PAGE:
Fema Coffin did just that.
Featuring a few boys from Stormcrow and Sanctum, it’s like a split record in real life. Unfortunately, the club was situated weird and people were well scattered out the front of the club. Fema Coffin started playing to a very, very small crowd. I was bummed for my friends. Then all of a sudden during their last song, the crowd kinda just swamped in… they started rocking the fuck out, moshing, and then… Fema Coffin was done. Oopsy. No more songs. Well, people liked ’em, they just didn’t finish their parking lot beers in time.
Theories raged it after Fema Coffin. Billy Anderson and Mike Schiedt had made it out to the show, and they, along with many others, just stared at Joe Grindo from Theories rocking the fuck out. His drumming is a sight to behold. And the rest of the band turned out, too… Never mind that Rick, the vocalist, was shot a few months ago in an attempted robbery but STILL was screaming and going mad on stage. Total fucking stud.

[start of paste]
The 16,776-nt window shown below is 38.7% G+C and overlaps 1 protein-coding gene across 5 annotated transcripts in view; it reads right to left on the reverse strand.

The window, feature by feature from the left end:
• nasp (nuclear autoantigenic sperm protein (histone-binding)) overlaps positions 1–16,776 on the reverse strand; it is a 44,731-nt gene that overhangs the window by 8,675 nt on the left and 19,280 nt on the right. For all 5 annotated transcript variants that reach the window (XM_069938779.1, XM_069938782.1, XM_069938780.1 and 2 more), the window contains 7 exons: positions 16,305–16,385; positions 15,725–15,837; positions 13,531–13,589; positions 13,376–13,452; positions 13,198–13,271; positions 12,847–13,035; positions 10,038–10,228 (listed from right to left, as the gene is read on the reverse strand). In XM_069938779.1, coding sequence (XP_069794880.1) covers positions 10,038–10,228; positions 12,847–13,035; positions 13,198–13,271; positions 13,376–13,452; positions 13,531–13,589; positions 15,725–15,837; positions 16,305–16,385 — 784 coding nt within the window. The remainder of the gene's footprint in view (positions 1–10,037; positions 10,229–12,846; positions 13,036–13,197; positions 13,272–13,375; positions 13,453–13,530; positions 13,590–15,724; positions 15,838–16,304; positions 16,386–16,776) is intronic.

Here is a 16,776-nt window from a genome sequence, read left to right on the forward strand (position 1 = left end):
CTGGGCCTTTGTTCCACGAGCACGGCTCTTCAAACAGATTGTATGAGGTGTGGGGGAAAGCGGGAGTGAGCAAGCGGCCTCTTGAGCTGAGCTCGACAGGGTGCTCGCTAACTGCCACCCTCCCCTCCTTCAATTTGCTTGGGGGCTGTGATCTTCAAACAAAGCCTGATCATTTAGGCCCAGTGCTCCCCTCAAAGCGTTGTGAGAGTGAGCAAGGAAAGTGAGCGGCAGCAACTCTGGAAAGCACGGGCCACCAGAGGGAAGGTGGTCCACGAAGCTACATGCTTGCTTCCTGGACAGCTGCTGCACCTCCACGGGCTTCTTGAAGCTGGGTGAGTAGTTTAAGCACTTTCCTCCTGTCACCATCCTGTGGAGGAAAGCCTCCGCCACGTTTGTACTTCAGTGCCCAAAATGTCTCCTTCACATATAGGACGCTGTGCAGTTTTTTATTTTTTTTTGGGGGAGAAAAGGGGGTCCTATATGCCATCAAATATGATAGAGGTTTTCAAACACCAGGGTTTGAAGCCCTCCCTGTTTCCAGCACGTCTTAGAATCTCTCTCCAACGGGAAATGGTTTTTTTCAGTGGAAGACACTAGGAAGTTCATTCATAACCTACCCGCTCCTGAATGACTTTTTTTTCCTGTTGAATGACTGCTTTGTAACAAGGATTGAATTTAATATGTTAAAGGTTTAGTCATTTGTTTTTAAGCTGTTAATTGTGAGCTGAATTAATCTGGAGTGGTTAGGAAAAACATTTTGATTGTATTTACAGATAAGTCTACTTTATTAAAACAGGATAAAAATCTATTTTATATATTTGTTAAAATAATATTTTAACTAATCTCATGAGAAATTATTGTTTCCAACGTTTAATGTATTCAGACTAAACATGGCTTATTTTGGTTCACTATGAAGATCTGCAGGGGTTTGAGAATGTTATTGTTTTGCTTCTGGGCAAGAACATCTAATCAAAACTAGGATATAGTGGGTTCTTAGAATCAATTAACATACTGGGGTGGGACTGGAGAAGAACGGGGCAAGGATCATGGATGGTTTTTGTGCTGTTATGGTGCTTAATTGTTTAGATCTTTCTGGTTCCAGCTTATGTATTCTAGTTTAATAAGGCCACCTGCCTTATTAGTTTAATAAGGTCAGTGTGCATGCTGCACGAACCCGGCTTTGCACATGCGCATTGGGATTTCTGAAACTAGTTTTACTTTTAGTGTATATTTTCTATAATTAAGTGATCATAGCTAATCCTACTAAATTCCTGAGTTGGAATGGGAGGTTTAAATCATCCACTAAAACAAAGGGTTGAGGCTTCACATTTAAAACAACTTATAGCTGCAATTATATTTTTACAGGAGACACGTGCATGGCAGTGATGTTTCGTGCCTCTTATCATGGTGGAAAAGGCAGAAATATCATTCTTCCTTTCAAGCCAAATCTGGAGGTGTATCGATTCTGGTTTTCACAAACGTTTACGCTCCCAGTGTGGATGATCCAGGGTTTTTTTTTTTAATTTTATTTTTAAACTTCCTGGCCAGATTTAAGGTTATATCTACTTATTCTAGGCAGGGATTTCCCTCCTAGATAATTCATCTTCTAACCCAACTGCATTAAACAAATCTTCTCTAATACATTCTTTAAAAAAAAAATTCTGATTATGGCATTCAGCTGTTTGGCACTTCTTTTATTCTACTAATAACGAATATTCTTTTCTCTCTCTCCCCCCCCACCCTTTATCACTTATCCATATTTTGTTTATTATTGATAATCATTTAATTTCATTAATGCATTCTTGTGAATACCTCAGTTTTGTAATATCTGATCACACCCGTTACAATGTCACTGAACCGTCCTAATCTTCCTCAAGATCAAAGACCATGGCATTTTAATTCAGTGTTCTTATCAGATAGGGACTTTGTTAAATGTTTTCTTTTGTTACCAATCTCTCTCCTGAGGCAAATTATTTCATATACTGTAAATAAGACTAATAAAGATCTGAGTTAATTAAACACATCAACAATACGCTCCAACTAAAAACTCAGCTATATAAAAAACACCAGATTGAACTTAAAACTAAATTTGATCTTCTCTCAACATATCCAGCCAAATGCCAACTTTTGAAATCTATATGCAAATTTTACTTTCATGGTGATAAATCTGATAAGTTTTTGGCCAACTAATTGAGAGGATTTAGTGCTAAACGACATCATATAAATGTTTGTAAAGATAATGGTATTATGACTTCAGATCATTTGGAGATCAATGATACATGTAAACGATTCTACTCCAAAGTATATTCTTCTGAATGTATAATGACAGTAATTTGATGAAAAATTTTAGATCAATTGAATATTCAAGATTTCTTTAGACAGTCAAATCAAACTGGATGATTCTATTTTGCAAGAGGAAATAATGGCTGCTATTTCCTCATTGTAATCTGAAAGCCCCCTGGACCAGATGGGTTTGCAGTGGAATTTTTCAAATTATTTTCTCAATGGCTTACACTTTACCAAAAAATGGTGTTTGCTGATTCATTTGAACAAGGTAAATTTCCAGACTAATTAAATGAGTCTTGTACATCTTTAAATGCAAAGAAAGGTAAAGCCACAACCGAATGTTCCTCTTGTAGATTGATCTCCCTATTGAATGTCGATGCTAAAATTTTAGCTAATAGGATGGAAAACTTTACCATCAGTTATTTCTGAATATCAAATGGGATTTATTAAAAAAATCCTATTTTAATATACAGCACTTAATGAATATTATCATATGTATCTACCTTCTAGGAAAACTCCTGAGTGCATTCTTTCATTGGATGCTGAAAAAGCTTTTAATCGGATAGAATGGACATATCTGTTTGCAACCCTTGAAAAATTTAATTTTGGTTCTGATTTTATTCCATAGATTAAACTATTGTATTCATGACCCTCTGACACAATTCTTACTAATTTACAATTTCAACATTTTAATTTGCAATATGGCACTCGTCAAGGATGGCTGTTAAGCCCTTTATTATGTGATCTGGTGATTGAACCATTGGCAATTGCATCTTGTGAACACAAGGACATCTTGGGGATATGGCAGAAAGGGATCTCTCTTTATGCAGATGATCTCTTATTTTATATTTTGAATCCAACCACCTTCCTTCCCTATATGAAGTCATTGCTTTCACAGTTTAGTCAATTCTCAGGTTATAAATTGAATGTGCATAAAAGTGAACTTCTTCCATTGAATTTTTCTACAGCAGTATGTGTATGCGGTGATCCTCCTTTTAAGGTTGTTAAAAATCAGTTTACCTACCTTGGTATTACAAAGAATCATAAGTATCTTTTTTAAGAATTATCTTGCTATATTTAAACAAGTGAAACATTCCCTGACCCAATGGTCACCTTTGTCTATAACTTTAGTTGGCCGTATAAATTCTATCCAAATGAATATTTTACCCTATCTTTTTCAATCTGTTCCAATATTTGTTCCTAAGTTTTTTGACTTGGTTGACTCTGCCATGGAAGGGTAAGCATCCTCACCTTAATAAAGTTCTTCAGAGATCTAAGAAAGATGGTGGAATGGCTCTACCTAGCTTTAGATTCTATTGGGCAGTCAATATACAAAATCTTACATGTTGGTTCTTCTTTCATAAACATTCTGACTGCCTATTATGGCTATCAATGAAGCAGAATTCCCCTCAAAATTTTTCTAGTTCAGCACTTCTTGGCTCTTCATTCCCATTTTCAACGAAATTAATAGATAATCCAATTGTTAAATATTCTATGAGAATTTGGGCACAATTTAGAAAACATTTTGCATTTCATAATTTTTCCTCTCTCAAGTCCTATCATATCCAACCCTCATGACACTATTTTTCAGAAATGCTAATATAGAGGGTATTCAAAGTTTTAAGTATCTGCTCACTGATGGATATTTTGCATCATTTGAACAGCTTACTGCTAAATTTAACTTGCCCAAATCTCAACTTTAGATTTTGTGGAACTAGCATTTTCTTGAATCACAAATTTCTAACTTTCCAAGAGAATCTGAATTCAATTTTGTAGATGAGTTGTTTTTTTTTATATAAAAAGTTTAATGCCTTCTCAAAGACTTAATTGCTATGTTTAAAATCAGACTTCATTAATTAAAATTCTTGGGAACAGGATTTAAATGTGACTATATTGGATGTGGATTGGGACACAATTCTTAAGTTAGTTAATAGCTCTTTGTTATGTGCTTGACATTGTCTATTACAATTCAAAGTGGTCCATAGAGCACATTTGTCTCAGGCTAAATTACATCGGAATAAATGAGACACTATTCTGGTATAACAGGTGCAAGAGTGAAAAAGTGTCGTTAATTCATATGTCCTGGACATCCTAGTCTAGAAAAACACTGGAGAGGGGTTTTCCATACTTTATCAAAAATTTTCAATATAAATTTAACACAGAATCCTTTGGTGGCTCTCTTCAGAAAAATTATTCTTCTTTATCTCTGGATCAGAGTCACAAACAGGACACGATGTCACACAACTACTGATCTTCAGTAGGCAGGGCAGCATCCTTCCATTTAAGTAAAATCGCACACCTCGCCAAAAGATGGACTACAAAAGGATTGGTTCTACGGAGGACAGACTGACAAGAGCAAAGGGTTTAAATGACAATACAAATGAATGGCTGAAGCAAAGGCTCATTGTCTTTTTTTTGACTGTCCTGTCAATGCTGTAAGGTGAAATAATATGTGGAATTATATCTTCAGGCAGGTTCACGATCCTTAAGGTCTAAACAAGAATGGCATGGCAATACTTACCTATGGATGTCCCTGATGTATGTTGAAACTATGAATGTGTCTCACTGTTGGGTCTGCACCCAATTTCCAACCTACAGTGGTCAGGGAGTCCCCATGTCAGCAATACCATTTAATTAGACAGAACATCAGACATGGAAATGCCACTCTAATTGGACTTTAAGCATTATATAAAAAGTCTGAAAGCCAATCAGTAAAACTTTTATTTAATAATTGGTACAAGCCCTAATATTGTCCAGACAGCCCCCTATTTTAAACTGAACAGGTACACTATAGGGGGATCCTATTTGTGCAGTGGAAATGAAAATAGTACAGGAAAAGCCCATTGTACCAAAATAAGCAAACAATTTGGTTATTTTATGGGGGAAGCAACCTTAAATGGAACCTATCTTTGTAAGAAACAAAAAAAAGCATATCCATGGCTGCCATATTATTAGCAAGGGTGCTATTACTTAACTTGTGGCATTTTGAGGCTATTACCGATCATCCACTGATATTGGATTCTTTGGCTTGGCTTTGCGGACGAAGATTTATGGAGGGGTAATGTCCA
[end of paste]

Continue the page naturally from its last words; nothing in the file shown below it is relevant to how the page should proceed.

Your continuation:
At some point during the show I headed to the convenience store. We needed a new brain for our robot, i.e. a 9V battery. I had a fun exchange with the clerk who was wearing our band’s shirt. He made me sign it in front of customers. I swear, this kinda thing could only happen in Portland where there were two other well-attended metal shows in town. It is a strong scene up there.
I hadn’t seen Drawn and Quartered in a loooong time. They were quite a bit different than I remember, now a four piece, and playing songs a lot more like classic NYDM style with evil riffs. They had a great response and kicked some ass.